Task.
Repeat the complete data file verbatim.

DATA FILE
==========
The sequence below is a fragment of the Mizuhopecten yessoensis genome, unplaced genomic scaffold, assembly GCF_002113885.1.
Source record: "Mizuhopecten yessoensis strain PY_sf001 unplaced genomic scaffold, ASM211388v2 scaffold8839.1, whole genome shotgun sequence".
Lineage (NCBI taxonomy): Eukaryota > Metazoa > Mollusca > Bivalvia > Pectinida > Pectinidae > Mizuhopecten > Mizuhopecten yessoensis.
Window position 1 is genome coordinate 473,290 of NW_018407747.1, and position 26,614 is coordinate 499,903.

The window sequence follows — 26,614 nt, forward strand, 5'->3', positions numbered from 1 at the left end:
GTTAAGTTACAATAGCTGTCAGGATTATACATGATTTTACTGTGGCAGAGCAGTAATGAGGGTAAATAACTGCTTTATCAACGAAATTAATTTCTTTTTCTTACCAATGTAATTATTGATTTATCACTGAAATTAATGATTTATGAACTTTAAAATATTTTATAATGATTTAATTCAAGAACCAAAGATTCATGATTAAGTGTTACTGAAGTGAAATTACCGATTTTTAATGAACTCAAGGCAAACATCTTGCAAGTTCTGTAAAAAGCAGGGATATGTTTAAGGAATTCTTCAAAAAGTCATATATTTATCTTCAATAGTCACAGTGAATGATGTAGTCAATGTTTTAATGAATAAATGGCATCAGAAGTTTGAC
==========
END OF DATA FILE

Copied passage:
The sequence below is a fragment of the Mizuhopecten yessoensis genome, unplaced genomic scaffold, assembly GCF_002113885.1.
Source record: "Mizuhopecten yessoensis strain PY_sf001 unplaced genomic scaffold, ASM211388v2 scaffold8839.1, whole genome shotgun sequence".
Lineage (NCBI taxonomy): Eukaryota > Metazoa > Mollusca > Bivalvia > Pectinida > Pectinidae > Mizuhopecten > Mizuhopecten yessoensis.
Window position 1 is genome coordinate 473,290 of NW_018407747.1, and position 26,614 is coordinate 499,903.

The window sequence follows — 26,614 nt, forward strand, 5'->3', positions numbered from 1 at the left end:
GTTAAGTTACAATAGCTGTCAGGATTATACATGATTTTACTGTGGCAGAGCAGTAATGAGGGTAAATAACTGCTTTATCAACGAAATTAATTTCTTTTTCTTACCAATGTAATTATTGATTTATCACTGAAATTAATGATTTATGAACTTTAAAATATTTTATAATGATTTAATTCAAGAACCAAAGATTCATGATTAAGTGTTACTGAAGTGAAATTACCGATTTTTAATGAACTCAAGGCAAACATCTTGCAAGTTCTGTAAAAAGCAGGGATATGTTTAAGGAATTCTTCAAAAAGTCATATATTTATCTTCAATAGTCACAGTGAATGATGTAGTCAATGTTTTAATGAATAAATGGCATCAGAAGTTTGAC